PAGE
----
Subject: Re: [boost] Heads up - string_ref landing
From: Jeffrey Lee Hellrung, Jr. (jeffrey.hellrung_at_[hidden])
Date: 2012-11-27 02:17:06
On Mon, Nov 26, 2012 at 10:56 PM, Yanchenko Maxim
> 27.11.12, 13:51, "Jeffrey Lee Hellrung, Jr." <jeffrey.hellrung_at_[hidden]
> > On Mon, Nov 26, 2012 at 7:03 PM, Yanchenko Maxim
> > <maximyanchenko_at_[hidden]>wrote:
> > > Hi Daniel, I'm fully with you here. The construction of string_ref
> > > be explicit (except maybe literals if we can detect them in compile
> > > as we're giving away pointers to something that is externally managed.
> > > Look at std::string::c_str/data, any smart_ptr::get etc - everything is
> > > explicit for a reason. Implicit conversions to pointers are very
> > > here.
> > > No containers give away their internals implicitly, and this is Good
> > >
> > > Consider a vector of pointers, for example. You don't want to
> > > put a pointer managed by a smart pointer there, you want it to be
> > > so it's visible and you don't forget putting reset/release near a
> > > push_back. Same applies to a vector of string_ref - you want to be sure
> > > that the string referred by it lives as long a needed, and there is no
> > > other way except explicit construction.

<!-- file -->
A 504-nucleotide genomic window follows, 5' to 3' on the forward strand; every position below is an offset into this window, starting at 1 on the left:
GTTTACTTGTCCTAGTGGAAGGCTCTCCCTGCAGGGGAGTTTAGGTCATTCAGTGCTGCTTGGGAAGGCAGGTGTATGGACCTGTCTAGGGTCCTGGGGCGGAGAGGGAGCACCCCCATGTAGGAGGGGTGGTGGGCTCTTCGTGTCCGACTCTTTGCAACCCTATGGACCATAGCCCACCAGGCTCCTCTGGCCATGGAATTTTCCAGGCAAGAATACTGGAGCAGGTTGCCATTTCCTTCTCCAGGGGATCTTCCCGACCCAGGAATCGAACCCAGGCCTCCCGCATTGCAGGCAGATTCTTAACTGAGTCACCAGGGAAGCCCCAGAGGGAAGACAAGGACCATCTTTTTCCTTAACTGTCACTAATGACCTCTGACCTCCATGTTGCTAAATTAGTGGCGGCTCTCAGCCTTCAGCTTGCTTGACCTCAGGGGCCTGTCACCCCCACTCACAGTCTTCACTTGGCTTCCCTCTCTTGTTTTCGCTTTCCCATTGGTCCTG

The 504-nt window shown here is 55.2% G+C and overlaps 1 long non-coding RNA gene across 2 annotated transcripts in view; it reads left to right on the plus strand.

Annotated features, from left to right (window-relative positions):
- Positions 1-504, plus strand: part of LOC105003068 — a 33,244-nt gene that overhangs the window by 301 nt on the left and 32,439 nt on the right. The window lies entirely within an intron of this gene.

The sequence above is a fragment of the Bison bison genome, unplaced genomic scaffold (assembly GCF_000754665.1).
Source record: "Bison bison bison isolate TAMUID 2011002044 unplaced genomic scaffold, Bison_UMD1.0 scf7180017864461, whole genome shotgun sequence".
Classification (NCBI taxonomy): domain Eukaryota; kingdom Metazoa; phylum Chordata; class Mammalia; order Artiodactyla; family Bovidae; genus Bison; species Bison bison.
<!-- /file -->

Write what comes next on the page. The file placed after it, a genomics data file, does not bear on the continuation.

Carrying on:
> > >
> > I was under the impression that string_ref's proposed purpose was to
> > provide a generic concrete (i.e., non-template) interface for string
> > algorithms (both as parameters and results), and for this purpose, the
> > above arguments seem irrelevant. The lifetime concerns are no worse than
> > for a std::string const &.
> Should we ban vector<string_ref> then?
Well, I don't know, we don't ban vector< reference_wrapper<T> > or vector<
iterator_range<I> > (do we?), so probably not.
Otherwise it's error-prone:
> vector<string_ref> v;
> std::string s;
I fail to see the error in the above 3 lines :)
Containers of string_ref are very useful while working with external
> textual data, e.g. parsing - to store various chunks of parsed text like
> identifiers. But if you want to add some predefined identifiers from other
> sources like std::string - you want the compiler to warn you if you're
> going to do something dangerous. Explicit construction is very useful and
> saves from leaks and ownership errors.
Yes, but it also makes code uglier and less readable. I think we can agree,
there's a balance.
This is from my team's real experience with our string_ref-like class.
Good to know, and, on the flip side, I can't speak from such experience, so
you got me there.
But as far as I'm concerned, string_ref isn't much more than
iterator_range< char [const] * >, and iterator_range< char [const] * >
already has some of these implicit constructors one might be interested.
So, it's hard for me to see how we're creating these huge trap for
ownership issues; if anything, one already exists. Do you likewise advocate
deprecation of iterator_range's implicit constructors?
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